The 1990’s was a defining moment in the development of mathematics support provision in further and higher education. There was increasing concern expressed about the mathematical preparedness of students entering colleges and universities, and reports such as “The Changing Mathematical Background of Undergraduate Engineers (Sutherland & Pozzi, 1995) and “Tackling the Mathematics Problem” (London Mathematical Society, et. al., 1995) brought this issue to wider attention.
Against this backdrop emerged a group of enthusiastic and committed staff from both the FE and HE sectors who were keen to establish mechanisms to support students with their mathematical skills. In 1993 a national conference was organised by Ian Beveridge and Rakesh Bhanot at the (then) University of Luton, which attracted 66 delegates from across FE and HE. Out of this conference emerged the Mathematics Support Association, which was instrumental in articulating the hopes, needs and experiences of maths support practitioners during the period 1994 to 1999. A regular Newsletter was produced, archive copies of which are available below.
In many respects, the Mathematics Support Association was a fore-runner of the sigma Network today. Reading through the old MSA Newsletters, it is interesting to see how little has changed in the quintessential need for maths support, while at the same time so much has changed in the social and political context. In the 1990’s, the talk was generally of “Maths Workshops” rather than “Maths Support Centres”, reflecting the fact that in many cases it was Further Education colleges who led the way in setting up resource-based drop-in study locations for student-centred maths learning. We are indebted to Beveridge, Bhanot and others of 25 years ago for their foresight and commitment to the cause of maths support.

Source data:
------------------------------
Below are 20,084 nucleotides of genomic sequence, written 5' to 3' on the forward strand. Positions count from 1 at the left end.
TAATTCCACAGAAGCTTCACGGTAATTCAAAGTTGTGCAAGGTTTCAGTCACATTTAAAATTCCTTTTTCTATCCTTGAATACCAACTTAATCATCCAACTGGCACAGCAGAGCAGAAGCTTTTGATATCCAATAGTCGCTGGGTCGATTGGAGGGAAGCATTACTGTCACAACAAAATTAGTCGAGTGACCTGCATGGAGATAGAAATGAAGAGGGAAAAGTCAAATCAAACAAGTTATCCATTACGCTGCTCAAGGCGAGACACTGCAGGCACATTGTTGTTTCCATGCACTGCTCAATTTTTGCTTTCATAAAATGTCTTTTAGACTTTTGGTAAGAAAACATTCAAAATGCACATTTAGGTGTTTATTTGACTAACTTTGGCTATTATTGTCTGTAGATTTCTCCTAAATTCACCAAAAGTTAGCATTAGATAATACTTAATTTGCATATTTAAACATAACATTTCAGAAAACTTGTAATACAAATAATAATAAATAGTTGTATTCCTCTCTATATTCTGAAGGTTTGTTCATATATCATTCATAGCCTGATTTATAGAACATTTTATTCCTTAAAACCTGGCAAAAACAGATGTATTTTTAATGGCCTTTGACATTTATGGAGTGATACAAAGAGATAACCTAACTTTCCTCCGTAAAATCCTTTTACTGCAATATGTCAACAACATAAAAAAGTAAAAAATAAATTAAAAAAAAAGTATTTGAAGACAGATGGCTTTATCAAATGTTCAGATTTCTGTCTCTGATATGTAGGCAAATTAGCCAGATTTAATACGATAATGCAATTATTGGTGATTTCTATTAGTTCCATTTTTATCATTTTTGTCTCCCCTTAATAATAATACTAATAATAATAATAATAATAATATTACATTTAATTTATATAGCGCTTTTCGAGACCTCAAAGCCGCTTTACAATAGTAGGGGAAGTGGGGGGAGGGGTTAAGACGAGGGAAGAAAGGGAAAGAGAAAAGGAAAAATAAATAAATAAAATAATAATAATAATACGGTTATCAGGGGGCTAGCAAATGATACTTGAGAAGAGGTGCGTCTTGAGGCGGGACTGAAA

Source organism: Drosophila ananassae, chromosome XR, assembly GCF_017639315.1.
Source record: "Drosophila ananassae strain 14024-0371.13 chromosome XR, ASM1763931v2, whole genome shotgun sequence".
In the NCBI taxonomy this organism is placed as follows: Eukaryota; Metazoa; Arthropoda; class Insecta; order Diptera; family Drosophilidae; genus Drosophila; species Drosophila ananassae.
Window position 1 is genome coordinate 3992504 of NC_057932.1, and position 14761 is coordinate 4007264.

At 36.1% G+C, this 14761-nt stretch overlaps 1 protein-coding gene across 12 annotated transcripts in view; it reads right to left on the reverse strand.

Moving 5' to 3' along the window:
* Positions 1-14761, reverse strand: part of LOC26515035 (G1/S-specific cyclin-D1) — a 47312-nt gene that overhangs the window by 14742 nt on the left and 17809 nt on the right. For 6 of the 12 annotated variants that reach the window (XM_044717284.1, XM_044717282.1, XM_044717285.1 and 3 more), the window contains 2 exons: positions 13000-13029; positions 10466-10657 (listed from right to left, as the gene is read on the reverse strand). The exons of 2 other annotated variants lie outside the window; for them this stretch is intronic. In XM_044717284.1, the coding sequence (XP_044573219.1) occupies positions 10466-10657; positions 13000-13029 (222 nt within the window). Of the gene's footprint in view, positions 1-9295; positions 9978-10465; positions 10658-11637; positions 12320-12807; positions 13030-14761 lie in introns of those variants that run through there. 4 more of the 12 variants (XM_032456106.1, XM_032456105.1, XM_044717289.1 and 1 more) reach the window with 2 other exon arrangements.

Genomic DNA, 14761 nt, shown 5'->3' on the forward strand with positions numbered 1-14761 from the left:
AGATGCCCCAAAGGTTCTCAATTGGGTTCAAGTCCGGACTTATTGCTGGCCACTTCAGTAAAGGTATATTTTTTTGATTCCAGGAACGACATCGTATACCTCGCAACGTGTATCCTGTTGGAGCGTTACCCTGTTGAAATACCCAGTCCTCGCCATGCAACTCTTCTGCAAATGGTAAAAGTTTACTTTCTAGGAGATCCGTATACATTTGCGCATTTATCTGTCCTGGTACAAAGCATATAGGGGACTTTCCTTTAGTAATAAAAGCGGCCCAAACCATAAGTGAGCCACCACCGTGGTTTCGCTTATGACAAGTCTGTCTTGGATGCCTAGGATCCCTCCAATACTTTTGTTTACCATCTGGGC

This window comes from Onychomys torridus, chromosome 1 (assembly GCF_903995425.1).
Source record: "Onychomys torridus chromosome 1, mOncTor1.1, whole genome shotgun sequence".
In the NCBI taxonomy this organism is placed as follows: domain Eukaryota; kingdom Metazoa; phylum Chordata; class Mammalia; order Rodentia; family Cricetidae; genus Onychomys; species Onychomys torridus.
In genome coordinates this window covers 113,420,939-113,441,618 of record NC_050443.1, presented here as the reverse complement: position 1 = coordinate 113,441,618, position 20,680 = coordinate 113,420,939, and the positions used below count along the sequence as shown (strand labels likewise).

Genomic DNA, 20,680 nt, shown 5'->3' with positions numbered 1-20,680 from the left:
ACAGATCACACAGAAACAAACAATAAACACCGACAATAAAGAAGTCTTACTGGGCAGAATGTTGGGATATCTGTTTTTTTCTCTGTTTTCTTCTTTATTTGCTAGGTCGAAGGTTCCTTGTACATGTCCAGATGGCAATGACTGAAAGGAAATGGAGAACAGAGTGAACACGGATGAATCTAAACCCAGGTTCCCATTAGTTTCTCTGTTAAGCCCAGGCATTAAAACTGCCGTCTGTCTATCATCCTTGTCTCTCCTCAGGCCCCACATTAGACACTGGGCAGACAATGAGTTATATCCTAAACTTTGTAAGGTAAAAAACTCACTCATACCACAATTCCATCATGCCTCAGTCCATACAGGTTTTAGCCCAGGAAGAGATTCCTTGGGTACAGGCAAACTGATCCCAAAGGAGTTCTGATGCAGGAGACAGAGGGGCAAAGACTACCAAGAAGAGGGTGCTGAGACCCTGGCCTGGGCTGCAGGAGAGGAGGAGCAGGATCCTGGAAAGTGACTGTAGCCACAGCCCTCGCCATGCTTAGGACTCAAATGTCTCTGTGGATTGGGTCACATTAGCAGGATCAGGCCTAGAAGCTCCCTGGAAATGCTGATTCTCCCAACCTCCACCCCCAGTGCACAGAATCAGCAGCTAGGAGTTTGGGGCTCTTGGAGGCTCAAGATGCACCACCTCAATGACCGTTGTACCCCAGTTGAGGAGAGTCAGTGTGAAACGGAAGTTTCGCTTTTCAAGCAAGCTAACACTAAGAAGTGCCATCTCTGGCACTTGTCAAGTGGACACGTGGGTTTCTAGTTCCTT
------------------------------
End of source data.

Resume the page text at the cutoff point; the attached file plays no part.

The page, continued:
Mathematics Support Association Newsletter archive:
Issue 1 (Spring 1994)
Issue 2 (Christmas 1994)
Issue 3 (Summer 1995)
Issue 4&5 (Summer 1996)
Issue 6 (Spring 1997)
Issue 7 (Autumn 1997)
Issue 8 (Summer 1998)
Issue 9 (Autumn 1999)